November 10th, 2005: Pijijapan, Mexico to Rehuetlun, Guatemala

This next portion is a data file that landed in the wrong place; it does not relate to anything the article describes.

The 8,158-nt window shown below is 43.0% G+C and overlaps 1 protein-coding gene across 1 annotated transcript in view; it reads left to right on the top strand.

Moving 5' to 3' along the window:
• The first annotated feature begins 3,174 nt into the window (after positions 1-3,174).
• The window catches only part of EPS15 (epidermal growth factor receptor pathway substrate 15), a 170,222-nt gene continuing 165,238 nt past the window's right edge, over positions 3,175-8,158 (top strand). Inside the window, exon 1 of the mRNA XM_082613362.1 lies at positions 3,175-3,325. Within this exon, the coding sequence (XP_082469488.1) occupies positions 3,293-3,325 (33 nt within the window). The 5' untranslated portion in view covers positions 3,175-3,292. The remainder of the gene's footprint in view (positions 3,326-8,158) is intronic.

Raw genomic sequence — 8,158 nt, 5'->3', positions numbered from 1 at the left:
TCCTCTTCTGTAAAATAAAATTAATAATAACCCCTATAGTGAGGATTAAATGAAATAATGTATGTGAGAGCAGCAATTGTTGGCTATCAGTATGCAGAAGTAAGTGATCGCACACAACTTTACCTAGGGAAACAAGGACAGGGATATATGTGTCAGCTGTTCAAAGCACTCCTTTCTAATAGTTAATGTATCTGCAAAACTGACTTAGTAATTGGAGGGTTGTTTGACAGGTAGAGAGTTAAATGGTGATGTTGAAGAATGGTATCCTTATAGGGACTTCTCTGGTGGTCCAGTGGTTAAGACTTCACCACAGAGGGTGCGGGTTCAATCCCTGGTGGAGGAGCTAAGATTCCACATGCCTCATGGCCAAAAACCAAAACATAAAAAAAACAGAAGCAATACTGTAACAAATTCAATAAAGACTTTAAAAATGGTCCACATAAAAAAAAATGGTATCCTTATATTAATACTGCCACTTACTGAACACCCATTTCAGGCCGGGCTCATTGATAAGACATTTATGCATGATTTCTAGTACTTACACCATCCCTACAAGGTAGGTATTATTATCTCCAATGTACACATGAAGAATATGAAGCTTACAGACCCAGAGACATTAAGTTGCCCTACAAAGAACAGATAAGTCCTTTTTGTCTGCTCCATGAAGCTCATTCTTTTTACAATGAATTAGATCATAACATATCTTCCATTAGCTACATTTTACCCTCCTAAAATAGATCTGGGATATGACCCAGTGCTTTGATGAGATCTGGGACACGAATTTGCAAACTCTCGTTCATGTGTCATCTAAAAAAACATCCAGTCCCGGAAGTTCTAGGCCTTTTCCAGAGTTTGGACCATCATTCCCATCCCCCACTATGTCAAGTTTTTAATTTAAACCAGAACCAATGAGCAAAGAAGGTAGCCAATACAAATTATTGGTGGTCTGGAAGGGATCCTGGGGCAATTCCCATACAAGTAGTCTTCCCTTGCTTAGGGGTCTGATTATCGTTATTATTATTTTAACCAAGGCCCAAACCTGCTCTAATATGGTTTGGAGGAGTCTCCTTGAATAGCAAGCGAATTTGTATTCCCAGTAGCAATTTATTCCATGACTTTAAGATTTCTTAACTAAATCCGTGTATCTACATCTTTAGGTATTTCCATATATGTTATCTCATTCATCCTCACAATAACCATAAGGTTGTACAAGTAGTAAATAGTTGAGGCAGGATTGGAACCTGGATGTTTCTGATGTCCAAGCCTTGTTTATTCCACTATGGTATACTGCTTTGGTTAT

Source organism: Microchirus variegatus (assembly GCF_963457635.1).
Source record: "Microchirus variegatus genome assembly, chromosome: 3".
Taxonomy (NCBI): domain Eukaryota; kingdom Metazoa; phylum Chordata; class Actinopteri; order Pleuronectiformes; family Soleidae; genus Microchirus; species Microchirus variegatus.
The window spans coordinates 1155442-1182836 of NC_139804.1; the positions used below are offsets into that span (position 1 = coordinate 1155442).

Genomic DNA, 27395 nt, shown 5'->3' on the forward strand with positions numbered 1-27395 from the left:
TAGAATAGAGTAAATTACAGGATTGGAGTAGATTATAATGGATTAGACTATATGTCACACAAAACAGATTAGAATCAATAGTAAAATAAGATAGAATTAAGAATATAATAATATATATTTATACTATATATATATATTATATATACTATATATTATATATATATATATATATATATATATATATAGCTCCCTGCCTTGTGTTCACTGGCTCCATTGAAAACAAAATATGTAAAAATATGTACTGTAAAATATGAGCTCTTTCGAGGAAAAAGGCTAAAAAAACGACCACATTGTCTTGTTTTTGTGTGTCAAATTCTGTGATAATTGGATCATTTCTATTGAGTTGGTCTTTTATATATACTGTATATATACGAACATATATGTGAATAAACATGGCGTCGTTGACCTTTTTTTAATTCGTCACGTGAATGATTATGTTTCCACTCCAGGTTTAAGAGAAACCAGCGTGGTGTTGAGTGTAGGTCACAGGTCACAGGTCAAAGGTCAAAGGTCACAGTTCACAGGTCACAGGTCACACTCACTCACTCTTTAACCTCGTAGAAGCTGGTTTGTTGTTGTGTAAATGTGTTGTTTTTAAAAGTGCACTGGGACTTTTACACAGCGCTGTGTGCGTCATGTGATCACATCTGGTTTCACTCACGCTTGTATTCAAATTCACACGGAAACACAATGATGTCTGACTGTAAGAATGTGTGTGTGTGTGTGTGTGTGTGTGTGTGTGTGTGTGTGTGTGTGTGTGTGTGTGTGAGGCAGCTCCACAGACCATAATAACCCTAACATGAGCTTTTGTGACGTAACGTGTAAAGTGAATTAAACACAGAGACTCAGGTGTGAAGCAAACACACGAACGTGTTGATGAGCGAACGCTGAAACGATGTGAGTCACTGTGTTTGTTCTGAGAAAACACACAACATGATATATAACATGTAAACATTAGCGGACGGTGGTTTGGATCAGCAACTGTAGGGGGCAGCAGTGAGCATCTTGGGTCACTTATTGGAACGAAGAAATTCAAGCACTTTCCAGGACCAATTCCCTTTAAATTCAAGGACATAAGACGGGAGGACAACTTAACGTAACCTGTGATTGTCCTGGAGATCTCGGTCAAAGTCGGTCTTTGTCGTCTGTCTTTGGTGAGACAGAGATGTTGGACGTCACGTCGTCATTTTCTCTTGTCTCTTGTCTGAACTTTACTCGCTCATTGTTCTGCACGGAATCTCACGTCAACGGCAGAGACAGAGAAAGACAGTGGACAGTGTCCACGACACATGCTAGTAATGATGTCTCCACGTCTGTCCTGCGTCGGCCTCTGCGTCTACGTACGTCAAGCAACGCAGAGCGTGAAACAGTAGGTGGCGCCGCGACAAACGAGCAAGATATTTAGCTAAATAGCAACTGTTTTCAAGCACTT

On our way towards the Guatemalan border, and throughout many areas in Guatemala we passed through more areas that had been damaged by the hurricane. It humbles you to see the destruction that nature can cause. Massive boulders were carried huge distances, entire trees were uprooted and got stuck along the base posts of bridges, sections of highways were literally washed away, and entire railway bridges came loose and were pushed partway down riverbeds. Although it has been a few weeks since the hurricane, and temporary roads have been built to accomodate the traffic, it will still take an incredible amount of work and time before the region is repaired. Even then, some of the areas will likely be altered beyond repair. Rivers have altered course and now bypass the bridges that they were originally set to go under. We stopped in a small town in Chiapas to buy some water from a local vendor, and slowly more and more of the town emerged looking over the strange newcomers to town with the bikes. We bought some peanuts off of some street vendors and managed to get a picture of them. They seemed pretty surprised when they saw the image of themselves on the screen of the camera. Shortly before hitting the Guatemalan border we stopped again at a gas station to tank up and get a little breakfast (other than peanuts). Unfortunately the heat got to me a little bit and I started feeling really queasy. After a bout of sickness and a little rest in the shade, I felt a little better, and we all figured it would be best if we kept on our way towards the border. As soon as we got to the Guatemalan border we were swarmed by people wanting to exchange money, or show us around the town and what steps to take to get your paperwork done. It was all a little overwhelming and I was still not feeling the best. My first few minutes in Guatemala were spent yacking my guts out in the passport office. Unfortunately, that was pretty much the highlight of the border crossing experience! We got our passports stamped after I emerged from the washroom, and then moved to the next station which was something to do with immigration. We filled out a small form, paid some fees and were off to the next station. At the third station we had our bikes sprayed against insects. Oddly enough, insects must only be found on the underside of tires because that's the only place that they actually sprayed the bikes! Apparently the insects also don't stick to shoes, bicycles, stray dogs, donkeys, or taxis because they were all allowed through without "the dip". We paid again for that service...thankfully it was only 18 quetzals (aka 18 quesadillas for the Spanish illiterate), which is only about $3. Now we were off to get the import papers for the bikes. At our fourth stop, the import officer told us he'd be "right back after a bit of lunch" and "should" be back in an hour. We had to wait on a curb for two hours for him to return before we could go any further. Finally he returned, we filled out more paperwork again and we were on our way through Guatemala. Steve and Bill wanted to make it to Escuintla, and our goal was towards Guatemala City because we still needed tires, but it was starting to get a little later in the day and we decided it would be best to find a hotel before nightfall so we stopped in a nice city called Rehuetlan.